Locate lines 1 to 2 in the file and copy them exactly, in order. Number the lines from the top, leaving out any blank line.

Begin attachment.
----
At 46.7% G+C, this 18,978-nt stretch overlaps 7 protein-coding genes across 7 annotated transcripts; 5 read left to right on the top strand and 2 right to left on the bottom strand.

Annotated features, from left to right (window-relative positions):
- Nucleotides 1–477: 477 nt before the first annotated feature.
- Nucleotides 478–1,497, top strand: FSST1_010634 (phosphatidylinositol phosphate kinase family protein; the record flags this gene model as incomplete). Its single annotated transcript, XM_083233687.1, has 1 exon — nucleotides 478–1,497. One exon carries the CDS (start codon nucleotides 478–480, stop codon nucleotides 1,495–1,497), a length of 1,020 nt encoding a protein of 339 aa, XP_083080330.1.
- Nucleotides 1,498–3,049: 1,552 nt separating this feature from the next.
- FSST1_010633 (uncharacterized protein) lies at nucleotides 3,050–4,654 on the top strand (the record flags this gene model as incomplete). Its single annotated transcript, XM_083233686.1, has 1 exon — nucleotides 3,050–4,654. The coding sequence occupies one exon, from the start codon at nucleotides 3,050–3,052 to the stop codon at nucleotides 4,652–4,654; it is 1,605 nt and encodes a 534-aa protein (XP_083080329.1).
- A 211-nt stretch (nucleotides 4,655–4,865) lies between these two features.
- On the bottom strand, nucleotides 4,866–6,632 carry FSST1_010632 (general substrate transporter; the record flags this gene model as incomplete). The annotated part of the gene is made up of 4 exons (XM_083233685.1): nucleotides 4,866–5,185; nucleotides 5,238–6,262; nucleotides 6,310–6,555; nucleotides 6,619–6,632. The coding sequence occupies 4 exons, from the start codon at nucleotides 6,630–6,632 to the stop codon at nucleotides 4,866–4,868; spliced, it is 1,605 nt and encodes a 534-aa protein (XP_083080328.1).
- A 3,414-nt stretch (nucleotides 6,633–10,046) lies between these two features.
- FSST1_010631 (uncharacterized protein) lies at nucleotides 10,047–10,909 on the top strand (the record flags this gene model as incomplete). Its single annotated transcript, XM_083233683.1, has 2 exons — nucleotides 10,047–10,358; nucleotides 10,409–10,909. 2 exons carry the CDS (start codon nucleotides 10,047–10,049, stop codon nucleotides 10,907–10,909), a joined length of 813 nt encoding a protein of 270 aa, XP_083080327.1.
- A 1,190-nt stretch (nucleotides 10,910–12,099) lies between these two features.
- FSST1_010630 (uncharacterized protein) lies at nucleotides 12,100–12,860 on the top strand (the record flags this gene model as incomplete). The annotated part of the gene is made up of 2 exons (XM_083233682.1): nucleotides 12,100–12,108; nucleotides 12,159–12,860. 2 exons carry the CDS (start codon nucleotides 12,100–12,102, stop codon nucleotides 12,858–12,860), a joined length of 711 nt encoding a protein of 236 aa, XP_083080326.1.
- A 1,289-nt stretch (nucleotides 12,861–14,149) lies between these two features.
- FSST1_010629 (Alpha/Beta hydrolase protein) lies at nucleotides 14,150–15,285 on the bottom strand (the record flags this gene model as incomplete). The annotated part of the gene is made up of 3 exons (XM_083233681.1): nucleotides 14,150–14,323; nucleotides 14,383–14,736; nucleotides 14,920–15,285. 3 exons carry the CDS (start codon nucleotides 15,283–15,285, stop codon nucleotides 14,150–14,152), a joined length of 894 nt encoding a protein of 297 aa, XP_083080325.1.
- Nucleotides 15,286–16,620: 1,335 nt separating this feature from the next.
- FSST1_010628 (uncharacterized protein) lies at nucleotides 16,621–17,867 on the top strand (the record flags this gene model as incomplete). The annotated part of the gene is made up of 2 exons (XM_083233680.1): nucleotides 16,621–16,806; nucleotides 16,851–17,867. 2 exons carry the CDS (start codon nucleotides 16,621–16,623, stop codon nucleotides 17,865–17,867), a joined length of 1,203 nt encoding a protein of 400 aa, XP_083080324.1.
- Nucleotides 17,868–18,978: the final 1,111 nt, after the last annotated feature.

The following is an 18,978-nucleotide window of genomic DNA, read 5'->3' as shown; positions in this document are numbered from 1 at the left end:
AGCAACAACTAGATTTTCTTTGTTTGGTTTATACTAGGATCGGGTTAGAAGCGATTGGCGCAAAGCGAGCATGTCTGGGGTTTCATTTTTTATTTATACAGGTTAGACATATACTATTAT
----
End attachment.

At 46.7% G+C, this 18,978-nt stretch overlaps 7 protein-coding genes across 7 annotated transcripts; 5 read left to right on the top strand and 2 right to left on the bottom strand.

Annotated features, from left to right (window-relative positions):